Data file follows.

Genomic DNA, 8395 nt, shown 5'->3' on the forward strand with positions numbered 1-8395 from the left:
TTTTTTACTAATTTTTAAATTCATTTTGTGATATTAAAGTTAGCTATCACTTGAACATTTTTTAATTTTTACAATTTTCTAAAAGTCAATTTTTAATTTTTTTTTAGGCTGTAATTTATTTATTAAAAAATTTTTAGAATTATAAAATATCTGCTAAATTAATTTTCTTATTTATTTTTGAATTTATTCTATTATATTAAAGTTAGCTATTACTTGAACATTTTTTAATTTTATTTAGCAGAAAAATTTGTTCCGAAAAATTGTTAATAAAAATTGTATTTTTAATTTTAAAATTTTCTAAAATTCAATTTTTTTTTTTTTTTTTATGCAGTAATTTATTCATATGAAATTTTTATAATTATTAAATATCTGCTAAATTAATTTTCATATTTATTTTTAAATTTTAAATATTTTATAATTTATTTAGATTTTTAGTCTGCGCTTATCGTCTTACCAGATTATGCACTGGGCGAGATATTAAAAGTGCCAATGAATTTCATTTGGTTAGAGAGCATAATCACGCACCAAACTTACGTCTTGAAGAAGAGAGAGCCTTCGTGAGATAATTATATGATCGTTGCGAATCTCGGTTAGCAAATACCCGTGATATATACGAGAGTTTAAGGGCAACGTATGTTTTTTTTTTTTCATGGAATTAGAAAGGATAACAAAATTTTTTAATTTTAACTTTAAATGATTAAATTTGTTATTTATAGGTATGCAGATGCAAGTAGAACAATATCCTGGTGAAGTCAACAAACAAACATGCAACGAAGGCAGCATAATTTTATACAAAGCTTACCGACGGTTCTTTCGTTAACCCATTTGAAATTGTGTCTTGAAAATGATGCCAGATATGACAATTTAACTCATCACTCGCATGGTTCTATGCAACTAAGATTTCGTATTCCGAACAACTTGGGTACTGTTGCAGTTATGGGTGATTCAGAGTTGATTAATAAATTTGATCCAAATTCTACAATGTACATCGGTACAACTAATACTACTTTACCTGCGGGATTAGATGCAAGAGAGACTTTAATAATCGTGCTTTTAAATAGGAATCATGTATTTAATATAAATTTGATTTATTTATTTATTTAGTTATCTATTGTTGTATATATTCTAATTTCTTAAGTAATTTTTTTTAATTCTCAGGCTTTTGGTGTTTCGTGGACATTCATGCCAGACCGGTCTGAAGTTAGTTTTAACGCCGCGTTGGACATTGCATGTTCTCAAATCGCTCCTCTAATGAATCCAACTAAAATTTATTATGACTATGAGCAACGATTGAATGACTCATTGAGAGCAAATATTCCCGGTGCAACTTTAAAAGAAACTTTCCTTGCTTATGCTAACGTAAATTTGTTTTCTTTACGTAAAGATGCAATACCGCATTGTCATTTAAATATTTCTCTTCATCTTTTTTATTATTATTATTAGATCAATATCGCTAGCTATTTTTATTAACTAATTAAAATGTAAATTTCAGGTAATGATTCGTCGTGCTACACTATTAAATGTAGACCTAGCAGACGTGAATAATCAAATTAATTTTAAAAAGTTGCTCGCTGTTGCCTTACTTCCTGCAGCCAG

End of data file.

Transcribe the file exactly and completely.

Genomic DNA, 8395 nt, shown 5'->3' on the forward strand with positions numbered 1-8395 from the left:
TTTTTTACTAATTTTTAAATTCATTTTGTGATATTAAAGTTAGCTATCACTTGAACATTTTTTAATTTTTACAATTTTCTAAAAGTCAATTTTTAATTTTTTTTTAGGCTGTAATTTATTTATTAAAAAATTTTTAGAATTATAAAATATCTGCTAAATTAATTTTCTTATTTATTTTTGAATTTATTCTATTATATTAAAGTTAGCTATTACTTGAACATTTTTTAATTTTATTTAGCAGAAAAATTTGTTCCGAAAAATTGTTAATAAAAATTGTATTTTTAATTTTAAAATTTTCTAAAATTCAATTTTTTTTTTTTTTTTTATGCAGTAATTTATTCATATGAAATTTTTATAATTATTAAATATCTGCTAAATTAATTTTCATATTTATTTTTAAATTTTAAATATTTTATAATTTATTTAGATTTTTAGTCTGCGCTTATCGTCTTACCAGATTATGCACTGGGCGAGATATTAAAAGTGCCAATGAATTTCATTTGGTTAGAGAGCATAATCACGCACCAAACTTACGTCTTGAAGAAGAGAGAGCCTTCGTGAGATAATTATATGATCGTTGCGAATCTCGGTTAGCAAATACCCGTGATATATACGAGAGTTTAAGGGCAACGTATGTTTTTTTTTTTTCATGGAATTAGAAAGGATAACAAAATTTTTTAATTTTAACTTTAAATGATTAAATTTGTTATTTATAGGTATGCAGATGCAAGTAGAACAATATCCTGGTGAAGTCAACAAACAAACATGCAACGAAGGCAGCATAATTTTATACAAAGCTTACCGACGGTTCTTTCGTTAACCCATTTGAAATTGTGTCTTGAAAATGATGCCAGATATGACAATTTAACTCATCACTCGCATGGTTCTATGCAACTAAGATTTCGTATTCCGAACAACTTGGGTACTGTTGCAGTTATGGGTGATTCAGAGTTGATTAATAAATTTGATCCAAATTCTACAATGTACATCGGTACAACTAATACTACTTTACCTGCGGGATTAGATGCAAGAGAGACTTTAATAATCGTGCTTTTAAATAGGAATCATGTATTTAATATAAATTTGATTTATTTATTTATTTAGTTATCTATTGTTGTATATATTCTAATTTCTTAAGTAATTTTTTTTAATTCTCAGGCTTTTGGTGTTTCGTGGACATTCATGCCAGACCGGTCTGAAGTTAGTTTTAACGCCGCGTTGGACATTGCATGTTCTCAAATCGCTCCTCTAATGAATCCAACTAAAATTTATTATGACTATGAGCAACGATTGAATGACTCATTGAGAGCAAATATTCCCGGTGCAACTTTAAAAGAAACTTTCCTTGCTTATGCTAACGTAAATTTGTTTTCTTTACGTAAAGATGCAATACCGCATTGTCATTTAAATATTTCTCTTCATCTTTTTTATTATTATTATTAGATCAATATCGCTAGCTATTTTTATTAACTAATTAAAATGTAAATTTCAGGTAATGATTCGTCGTGCTACACTATTAAATGTAGACCTAGCAGACGTGAATAATCAAATTAATTTTAAAAAGTTGCTCGCTGTTGCCTTACTTCCTGCAGCCAG